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Fed's Williams says mid-year rate rise may be appropriate

John Williams, president and chief executive of the Federal Reserve Bank of San Francisco, takes part in a panel discussion titled "U.S. Overview: Is the Recovery Sustainable" at the Milken Institute Global Conference in Beverly Hills, California May 1, 2012. REUTERS/Danny Moloshok

SYDNEY (Reuters) - Federal Reserve policymakers should wait no more than a few months before considering raising U.S. interest rates from their current near-zero level, a top Fed official said on Tuesday.

"I think that by mid-year it will be the time to have a serious discussion about starting to raise rates," San Francisco Fed chief John Williams said in remarks prepared for delivery to Australian Business Economists.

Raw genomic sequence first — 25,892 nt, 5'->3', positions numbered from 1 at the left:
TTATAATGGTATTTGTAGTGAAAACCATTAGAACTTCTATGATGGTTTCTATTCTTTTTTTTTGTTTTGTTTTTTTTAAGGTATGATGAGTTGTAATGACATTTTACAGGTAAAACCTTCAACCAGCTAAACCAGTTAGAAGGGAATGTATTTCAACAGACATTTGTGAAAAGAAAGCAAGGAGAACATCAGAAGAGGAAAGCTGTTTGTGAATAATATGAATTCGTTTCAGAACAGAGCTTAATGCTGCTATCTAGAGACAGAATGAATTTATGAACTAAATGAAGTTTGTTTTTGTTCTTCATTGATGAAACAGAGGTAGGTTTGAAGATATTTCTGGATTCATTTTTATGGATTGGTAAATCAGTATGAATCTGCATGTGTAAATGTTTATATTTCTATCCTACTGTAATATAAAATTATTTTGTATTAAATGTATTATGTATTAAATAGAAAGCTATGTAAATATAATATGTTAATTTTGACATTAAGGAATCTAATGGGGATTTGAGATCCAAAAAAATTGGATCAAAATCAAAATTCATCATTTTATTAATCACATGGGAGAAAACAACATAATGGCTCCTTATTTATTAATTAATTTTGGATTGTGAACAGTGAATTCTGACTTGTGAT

Rather than risk overshooting on inflation, forcing the Fed to respond with potentially dramatic rate hikes, "I see a safer course in a gradual increase, and that calls for starting a bit earlier," he said.

Williams, a voter on Fed policy this year, made nearly identical remarks on March 5.

Fed officials last week removed a vow to be "patient" on raising rates, but downgraded their assessment of the economy and signaled they expect to raise rates more gradually than they had thought in December.

(Reporting by Wayne Cole; Writing by Ann Saphir; Editing by Lisa Shumaker)